Old foes bring out the best in each other


Seán Moran talks to former Kerry player and manager Mickey O'Sullivan about how the Cork threat spurred his county on to greatness

It became one of the great truths associated with the great Kerry team of the 1970s and '80s. "Cork," Mick O'Dwyer used say consolingly in beaten dressing-rooms, "are the second-best team in the country." It was just their misfortune to run into arguably - and there are people who'll argue it - the best team in football history in eight successive Munster finals.

To the revisionist eye this looks a little suspect. Apart from the 1976 meeting, which went to a replay and extra-time, and another draw in '82 there weren't that many finals in which Cork looked to be posing any greater threat to Kerry than the rest of the country were managing.

But according to one man with extensive experience of football's most enduring rivalry, the statistics are misleading. Mickey Ned O'Sullivan's intercounty dealings with Cork stretched out over 20 years as a player, selector and manager.

"You always got an exceptionally good game. It brought out the best in Cork. I don't think that was one-upmanship. I think Mick O'Dwyer believed it. We always felt that way. We were prepared to be caught by Cork. Remember the All-Ireland was easier to win back then. There were three hurdles: Cork, the All-Ireland semi-final that we generally won and the final."

He believes that not alone was the threat from Cork taken seriously but that it also helped shape O'Dwyer's remarkable team.

"I made my debut in 1970. We got hammered in 1971, '73 and '74. Likewise at minor and under-21. We grew up being hammered by Cork at underage and senior level so we had an incredible respect for them. And a hatred - well not pure hatred but a dislike for Cork because of our early experiences."

It is easy to forget Cork did indeed pose a considerable threat in the late 1960s and early 1970s. The county won a first All-Ireland in 28 years in 1973 and, in the view of many, would have added to it had they not underestimated the challenge of Kevin Heffernan's Dublin. Between 1971 and 1974, Cork won three of the four provincial titles by between seven and 19 points.

More influential was the domination in the underage grades. Between 1966 and 1977, Cork beat Kerry 10 years out of 12 and took three successive under-21 titles, 1969-71.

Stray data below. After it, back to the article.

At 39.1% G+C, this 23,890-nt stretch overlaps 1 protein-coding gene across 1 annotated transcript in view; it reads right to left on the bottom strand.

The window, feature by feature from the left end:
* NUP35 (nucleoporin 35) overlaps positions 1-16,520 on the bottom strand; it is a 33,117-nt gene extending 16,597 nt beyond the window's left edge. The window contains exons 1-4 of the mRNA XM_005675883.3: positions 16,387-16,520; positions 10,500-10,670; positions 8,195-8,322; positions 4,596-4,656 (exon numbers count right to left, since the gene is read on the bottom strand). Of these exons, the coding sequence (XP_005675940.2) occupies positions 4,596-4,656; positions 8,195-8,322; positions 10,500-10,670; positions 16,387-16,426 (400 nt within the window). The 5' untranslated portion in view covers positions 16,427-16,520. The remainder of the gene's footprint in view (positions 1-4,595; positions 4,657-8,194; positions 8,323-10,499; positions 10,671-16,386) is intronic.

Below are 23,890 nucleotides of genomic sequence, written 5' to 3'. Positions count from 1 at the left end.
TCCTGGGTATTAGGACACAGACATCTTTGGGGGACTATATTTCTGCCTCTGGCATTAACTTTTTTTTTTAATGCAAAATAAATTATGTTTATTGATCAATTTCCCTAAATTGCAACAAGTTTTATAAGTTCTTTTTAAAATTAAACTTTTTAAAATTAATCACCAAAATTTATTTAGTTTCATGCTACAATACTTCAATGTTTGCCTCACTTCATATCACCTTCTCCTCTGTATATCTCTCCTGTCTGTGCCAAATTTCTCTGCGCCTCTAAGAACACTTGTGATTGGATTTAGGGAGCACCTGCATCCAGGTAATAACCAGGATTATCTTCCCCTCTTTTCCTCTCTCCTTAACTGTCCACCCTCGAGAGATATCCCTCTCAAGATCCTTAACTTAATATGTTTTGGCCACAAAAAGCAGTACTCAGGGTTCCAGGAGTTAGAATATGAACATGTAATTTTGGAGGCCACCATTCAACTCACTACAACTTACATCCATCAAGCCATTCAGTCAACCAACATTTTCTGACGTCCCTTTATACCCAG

These were formative experiences for Kerry players who, as they developed, always guarded against complacency in Munster finals. To defeat a team in knockout competition for a record-equalling eight successive years was an exceptional feat.

The atmosphere helped. As with any other neighbouring counties the stakes were high. To the outsider Cork doesn't convey the impression of being passionate football territory but in certain areas the perennial contest matters.

"Outside of the city in the football areas of Cork," says O'Sullivan, "and all along the border areas the rivalry was intense. People would be meeting in pubs along the border and there'd be banter, which would build up the rivalry.

"From a managerial point of view, the Cork match was the main yardstick for any player. There was an intensity about the match because Cork were always up for it. With Dublin it was the town-culchie thing whereas with Cork it was a very parochial rivalry."

Mickey O'Sullivan is no doubt about his own outstanding Cork-Kerry occasion. In his first year as manager Kerry lost an unprecedented fourth final on the spin - and by a record margin. A year later with Cork chasing a first All-Ireland senior football three-in-a-row, they came to Killarney as hot favourites. You can hum the rest.

"We went out in 1991, 100 per cent certain we would win - which is hard to believe with the material we had," according to O'Sullivan. "But we turned a 16-point defeat into a two-point victory.

"That was distilled out of the humiliation of 1990. That went very deep with me and the players. I remember Charlie Nelligan saying at our team meeting a couple of weeks later that some Cork lad had passed a comment on the way out that day and that it had been the lowest point of his career. When a team reaches such a low it's easy to get improvement.

"I remember sitting down with the players after that match. I made out a list of 20 points to rectify. Things that hadn't been done right by players and from a management point of view. Over the following year we ticked them off one by one. There was great satisfaction addressing those points and turning them around."

One of the most striking aspects of O'Sullivan's three years in charge of Kerry was his ability to lift the team after the disaster of 1990. A year after the sensational win in '91, he took his side to Páirc Uí Chaoimh and saw them tear Cork asunder, winning by 10 points.

If anything, he spent too much of the team's capital on Cork, given that the age of the open draw had dawned in Munster. That year, 1992, would see Limerick come close to beating Kerry and on an epochal afternoon, Clare actually doing so to break the Cork-Kerry duopoly for the first time in 57 years.

Nonetheless in what has been an egalitarian age - Cork actually have slightly more provincial titles in the last 15 years - it would be easy to overlook the profound impact Cork's successes of around 30 years ago had on ensuring their neighbours' rise to legendary status in the years that followed didn't founder at the first serious hurdle.

"It was the main factor," says O'Sullivan. "The vast majority of the 1975 generation had experienced year after year of humiliation against Cork. It had been rubbed into those guys. That's why they avoided losing to Cork. If you lost to Dublin you just about got away with it but if you lost to Cork it was rubbed in day and night."